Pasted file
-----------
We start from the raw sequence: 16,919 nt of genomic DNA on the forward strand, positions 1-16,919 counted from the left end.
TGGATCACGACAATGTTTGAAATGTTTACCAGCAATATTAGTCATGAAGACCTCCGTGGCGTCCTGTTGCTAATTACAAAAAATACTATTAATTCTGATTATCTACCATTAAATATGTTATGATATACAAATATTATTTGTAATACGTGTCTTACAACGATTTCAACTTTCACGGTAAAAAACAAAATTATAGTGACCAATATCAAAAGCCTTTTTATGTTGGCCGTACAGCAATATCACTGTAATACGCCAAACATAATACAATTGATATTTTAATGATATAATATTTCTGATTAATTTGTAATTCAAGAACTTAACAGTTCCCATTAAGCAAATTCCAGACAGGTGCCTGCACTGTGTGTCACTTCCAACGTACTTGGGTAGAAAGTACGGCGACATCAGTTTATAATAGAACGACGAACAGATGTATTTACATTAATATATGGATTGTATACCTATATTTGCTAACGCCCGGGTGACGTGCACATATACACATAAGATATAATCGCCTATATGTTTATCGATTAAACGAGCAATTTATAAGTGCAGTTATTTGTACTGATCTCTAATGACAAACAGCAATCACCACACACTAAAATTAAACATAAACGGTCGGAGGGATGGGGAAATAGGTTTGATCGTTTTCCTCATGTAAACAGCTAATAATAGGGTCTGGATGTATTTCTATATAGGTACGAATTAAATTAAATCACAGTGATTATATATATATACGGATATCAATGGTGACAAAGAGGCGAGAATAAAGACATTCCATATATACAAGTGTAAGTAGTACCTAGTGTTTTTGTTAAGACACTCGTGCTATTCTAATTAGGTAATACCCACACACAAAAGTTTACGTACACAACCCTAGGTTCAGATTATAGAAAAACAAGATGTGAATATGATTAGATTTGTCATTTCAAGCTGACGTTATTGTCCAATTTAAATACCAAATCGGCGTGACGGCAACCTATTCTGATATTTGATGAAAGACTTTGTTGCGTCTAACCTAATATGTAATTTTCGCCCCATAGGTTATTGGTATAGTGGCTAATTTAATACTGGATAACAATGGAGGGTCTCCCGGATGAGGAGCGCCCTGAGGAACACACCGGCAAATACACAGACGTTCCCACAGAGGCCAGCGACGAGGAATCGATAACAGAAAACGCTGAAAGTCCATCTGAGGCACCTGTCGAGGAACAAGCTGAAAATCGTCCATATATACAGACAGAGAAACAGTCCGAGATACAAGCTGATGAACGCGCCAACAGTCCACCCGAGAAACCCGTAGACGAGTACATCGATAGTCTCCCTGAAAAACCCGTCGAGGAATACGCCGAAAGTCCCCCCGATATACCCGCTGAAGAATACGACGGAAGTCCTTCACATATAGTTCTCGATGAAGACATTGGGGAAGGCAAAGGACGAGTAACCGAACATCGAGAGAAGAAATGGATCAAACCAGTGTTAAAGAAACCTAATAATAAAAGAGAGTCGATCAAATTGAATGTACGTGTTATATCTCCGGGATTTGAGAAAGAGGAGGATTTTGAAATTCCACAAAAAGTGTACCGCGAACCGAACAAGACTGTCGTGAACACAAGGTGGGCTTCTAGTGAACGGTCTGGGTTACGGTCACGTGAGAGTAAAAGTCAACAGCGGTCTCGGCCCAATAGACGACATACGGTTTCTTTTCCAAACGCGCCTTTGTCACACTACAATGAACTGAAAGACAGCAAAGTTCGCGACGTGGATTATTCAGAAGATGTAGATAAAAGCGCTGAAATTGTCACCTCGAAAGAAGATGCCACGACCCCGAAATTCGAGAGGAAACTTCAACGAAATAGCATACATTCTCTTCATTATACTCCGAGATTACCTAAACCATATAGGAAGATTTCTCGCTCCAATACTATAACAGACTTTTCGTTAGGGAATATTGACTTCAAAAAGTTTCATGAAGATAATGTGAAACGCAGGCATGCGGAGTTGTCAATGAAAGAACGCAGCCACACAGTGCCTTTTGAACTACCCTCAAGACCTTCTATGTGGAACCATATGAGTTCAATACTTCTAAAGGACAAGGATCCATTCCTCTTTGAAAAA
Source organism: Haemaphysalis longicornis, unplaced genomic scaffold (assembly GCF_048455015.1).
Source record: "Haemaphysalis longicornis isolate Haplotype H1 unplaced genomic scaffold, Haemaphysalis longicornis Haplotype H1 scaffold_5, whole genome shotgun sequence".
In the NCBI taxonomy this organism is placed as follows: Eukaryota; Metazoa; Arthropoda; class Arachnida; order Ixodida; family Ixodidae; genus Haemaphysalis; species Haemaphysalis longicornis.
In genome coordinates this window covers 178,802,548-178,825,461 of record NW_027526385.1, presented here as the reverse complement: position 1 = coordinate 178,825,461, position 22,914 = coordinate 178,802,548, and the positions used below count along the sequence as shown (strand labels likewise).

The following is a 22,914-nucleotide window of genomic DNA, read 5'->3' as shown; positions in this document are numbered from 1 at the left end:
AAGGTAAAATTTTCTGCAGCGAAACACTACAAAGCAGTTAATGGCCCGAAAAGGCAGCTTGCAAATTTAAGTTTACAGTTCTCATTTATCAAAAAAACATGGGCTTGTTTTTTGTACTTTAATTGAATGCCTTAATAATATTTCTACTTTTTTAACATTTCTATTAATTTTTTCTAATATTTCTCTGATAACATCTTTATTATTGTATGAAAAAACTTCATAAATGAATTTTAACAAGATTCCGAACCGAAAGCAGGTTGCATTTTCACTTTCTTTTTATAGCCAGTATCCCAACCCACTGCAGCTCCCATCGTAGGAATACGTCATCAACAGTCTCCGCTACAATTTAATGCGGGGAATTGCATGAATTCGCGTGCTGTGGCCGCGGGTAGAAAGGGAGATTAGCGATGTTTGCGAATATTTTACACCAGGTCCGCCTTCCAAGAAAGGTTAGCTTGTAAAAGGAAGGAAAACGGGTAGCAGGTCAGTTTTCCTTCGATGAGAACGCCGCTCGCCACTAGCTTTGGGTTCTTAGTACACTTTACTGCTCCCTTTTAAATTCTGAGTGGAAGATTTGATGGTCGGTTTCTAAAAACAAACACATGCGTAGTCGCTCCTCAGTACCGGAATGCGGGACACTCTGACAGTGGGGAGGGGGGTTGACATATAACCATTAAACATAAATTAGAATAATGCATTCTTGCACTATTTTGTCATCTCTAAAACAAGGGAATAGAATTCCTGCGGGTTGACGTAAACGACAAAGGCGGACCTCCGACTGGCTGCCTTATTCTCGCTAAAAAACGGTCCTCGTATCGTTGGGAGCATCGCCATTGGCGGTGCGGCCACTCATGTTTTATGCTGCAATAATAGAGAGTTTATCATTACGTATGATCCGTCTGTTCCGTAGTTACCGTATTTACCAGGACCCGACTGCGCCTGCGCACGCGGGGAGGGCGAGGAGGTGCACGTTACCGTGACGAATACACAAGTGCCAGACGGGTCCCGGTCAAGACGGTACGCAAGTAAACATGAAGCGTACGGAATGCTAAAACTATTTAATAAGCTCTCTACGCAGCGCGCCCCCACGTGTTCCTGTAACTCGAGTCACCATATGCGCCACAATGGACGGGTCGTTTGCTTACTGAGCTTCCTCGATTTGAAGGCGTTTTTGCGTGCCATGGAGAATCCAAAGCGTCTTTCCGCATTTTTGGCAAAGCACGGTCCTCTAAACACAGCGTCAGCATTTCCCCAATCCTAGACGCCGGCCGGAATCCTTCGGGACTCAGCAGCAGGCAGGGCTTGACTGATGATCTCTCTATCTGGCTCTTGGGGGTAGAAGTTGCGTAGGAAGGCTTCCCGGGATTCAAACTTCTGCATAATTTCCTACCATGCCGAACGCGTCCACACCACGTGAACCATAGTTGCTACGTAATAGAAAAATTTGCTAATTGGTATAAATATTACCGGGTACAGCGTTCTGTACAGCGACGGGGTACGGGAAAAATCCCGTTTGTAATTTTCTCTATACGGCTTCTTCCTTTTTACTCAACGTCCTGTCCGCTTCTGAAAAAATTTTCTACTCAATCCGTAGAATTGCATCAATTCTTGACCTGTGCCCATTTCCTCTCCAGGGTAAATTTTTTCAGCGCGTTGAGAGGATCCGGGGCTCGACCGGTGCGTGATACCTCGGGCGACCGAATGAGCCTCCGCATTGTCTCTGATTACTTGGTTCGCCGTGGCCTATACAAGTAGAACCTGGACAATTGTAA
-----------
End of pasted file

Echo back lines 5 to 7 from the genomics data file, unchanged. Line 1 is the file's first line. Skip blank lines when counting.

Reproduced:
In the NCBI taxonomy this organism is placed as follows: Eukaryota; Metazoa; Arthropoda; class Arachnida; order Ixodida; family Ixodidae; genus Haemaphysalis; species Haemaphysalis longicornis.
In genome coordinates this window covers 178,802,548-178,825,461 of record NW_027526385.1, presented here as the reverse complement: position 1 = coordinate 178,825,461, position 22,914 = coordinate 178,802,548, and the positions used below count along the sequence as shown (strand labels likewise).

The following is a 22,914-nucleotide window of genomic DNA, read 5'->3' as shown; positions in this document are numbered from 1 at the left end: